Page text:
I was nervous about giving up my car in Richmond, Indiana and heard that Wayne had been car-free for ten years. I invited him out to lunch to hear about his experiences.
He accepted, but his experiences weren't what I expected.
I braced myself for the horror stories. The story where he nearly freezes to death, or the one where he shows up late and sweating for an important meeting. I was prepared for cynicism and stern warnings.
Wayne really had little to say about being car-free. He got to see a lot of the area, which he enjoyed. In the winter he wore a snow suit and took the bus sometimes for a cross-town trip.
That was about it. He was jovial, laughing, and happy to talk about all manner of other things. The sense I got was that this part of his life was not a big deal to him.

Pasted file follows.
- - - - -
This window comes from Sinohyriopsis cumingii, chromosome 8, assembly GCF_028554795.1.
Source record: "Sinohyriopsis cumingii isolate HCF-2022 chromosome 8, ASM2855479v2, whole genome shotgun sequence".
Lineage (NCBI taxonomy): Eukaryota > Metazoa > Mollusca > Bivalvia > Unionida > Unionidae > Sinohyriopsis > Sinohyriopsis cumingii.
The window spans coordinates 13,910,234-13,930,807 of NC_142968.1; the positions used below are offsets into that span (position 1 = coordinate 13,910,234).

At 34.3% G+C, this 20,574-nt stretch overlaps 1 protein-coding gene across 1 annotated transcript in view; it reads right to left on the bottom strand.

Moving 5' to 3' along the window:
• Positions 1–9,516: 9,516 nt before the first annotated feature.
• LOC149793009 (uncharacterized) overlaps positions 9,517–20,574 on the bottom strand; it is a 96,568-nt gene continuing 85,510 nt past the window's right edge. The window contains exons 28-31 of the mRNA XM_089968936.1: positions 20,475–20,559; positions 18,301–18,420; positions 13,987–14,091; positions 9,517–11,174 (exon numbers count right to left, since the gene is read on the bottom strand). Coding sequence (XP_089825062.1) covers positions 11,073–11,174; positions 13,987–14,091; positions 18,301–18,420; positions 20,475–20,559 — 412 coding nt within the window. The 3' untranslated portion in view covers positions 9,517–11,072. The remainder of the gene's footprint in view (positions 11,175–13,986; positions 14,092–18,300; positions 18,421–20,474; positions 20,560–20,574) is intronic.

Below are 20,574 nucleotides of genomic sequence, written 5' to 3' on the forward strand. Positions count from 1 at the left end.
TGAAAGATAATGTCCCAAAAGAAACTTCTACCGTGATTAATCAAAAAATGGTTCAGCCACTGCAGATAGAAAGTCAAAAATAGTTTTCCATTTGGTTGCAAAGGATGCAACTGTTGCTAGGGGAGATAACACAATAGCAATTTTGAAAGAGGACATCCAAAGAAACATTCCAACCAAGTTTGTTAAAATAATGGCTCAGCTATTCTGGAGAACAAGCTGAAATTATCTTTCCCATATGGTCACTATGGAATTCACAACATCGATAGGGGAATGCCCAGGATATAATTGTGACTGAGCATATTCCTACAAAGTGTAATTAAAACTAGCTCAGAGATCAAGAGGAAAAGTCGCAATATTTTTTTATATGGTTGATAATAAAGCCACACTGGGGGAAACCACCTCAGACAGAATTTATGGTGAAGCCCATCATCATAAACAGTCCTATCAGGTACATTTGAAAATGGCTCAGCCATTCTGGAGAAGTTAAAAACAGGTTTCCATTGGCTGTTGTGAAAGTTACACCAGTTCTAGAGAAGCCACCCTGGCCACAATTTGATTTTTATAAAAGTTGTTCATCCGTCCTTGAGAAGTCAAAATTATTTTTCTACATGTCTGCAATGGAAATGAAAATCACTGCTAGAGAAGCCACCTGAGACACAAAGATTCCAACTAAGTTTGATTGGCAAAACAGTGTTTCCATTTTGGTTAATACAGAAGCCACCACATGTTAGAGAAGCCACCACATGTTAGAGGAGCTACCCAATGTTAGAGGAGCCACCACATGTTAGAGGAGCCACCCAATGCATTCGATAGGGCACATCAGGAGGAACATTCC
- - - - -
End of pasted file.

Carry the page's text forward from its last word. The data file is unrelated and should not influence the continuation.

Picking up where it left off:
It took me some time to process this. At first I was disappointed. I had not received the horror stories I feared, nor stories of inspirational heroic feats. Wayne had communicated a very powerful non-story.
Life was just a different kind of normal for Wayne. A different kind of normal, I decided, was what I was looking for. I sold my car.
Now it's about 20 years later. I'm employed in a job focused on shifting commuter behavior to greener options. I continue to write about bikes to help people go car-lite or car-free.
Charles Wayne Copenhaver passed away in 2020 from COVID-19. Haiku for Wayne:
bought a bike for just as much.
Best investment yet.